The Royal Borough of Kensington and Chelsea council and Transport for London received 15 responses to the consultation on the proposed Quietway, including "several" respondents who claimed that it would "pose security risks, unspecified".

One resident told the consultation: "The residents on this private road should not be responsible for the use of the masses. Open use of this private roadway by the masses will cede its exclusivity and surrender its security."

"Those who already use the cut-through... are oblivious to the dismount notices and feel the right to pedal through, causing pedestrians to move and young mums with buggies to move out of the way," another added.

"This is annoying to all, residents and visitors alike, we pay for the upkeep of this private road… in our high council tax and expect to keep the standards of privacy this brings us."

One person even argued that cyclists should be prevented from using the road entirely, while another wrote that there were "far too many cyclists on the roadway as it is" while calling for "a blanket ban". Eight years on that action has now come to pass.

Dan is the road.cc news editor and has spent the past four years writing stories and features, as well as (hopefully) keeping you entertained on the live blog. Having previously written about nearly every other sport under the sun for the Express, and the weird and wonderful world of non-league football for the Non-League Paper, Dan joined road.cc in 2020. Come the weekend you'll find him labouring up a hill, probably with a mouth full of jelly babies, or making a bonk-induced trip to a south of England petrol station... in search of more jelly babies.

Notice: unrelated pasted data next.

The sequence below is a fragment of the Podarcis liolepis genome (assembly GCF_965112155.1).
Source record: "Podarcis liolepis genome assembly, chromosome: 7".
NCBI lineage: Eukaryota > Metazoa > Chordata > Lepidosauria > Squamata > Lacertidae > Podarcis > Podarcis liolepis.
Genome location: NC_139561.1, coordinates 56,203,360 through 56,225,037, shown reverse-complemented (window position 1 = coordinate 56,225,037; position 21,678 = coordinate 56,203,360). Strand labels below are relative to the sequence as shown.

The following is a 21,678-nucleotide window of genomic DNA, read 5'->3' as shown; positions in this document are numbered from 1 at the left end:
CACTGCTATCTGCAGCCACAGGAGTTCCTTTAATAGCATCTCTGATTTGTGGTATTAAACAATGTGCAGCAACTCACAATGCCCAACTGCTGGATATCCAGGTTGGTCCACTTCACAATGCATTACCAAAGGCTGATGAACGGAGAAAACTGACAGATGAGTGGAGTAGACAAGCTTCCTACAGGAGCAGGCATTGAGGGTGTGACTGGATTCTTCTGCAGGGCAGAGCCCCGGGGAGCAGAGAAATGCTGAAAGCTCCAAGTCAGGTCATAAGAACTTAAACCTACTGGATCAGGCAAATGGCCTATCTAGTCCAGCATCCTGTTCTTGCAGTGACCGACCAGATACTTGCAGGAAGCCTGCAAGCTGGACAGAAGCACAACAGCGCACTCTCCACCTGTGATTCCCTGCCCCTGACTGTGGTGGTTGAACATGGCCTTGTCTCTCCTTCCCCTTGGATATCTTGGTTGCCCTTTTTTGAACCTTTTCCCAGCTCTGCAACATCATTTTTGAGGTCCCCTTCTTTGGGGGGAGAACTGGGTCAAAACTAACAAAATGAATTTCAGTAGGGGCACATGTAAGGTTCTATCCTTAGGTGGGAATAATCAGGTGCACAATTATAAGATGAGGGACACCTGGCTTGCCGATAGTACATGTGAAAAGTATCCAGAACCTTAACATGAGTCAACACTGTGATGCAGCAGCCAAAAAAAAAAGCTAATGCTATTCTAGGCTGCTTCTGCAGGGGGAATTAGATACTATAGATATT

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19 comments

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OldRidgeback | 1 month ago
0 likes

It does sound a bit arrogant to close the road to cyclsits and pedestrians. But other routes are available I have to say.....

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Rendel Harris replied to OldRidgeback | 1 month ago
3 likes
OldRidgeback wrote:

It does sound a bit arrogant to close the road to cyclsits and pedestrians. But other routes are available I have to say.....

They are and I use them regularly – as I think I said below I actually avoid KPG because of the rotten driving of people with diplomatic plates who know they can't get into trouble - but for inexperienced or nervous riders it was a very useful quiet route in a borough which notoriously doesn't have a single yard of protected cycle infrastructure on its own roads (there is some on TfL-controlled roads but it often links to nowhere because RKBC won't play ball).

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Legin | 1 month ago
3 likes

As I'm getting older I'm supposed to become more "right wing", unfortunatley I've never quite fitted the mold and I appear to be going the other way. So I'm hopeful that young people will take to the streets and overturn the status quo. The super wealthy are generally leeches and parasites on society and nobody should kowtow to them.

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hawkinspeter replied to Legin | 1 month ago
2 likes
Legin wrote:

As I'm getting older I'm supposed to become more "right wing", unfortunatley I've never quite fitted the mold and I appear to be going the other way. So I'm hopeful that young people will take to the streets and overturn the status quo. The super wealthy are generally leeches and parasites on society and nobody should kowtow to them.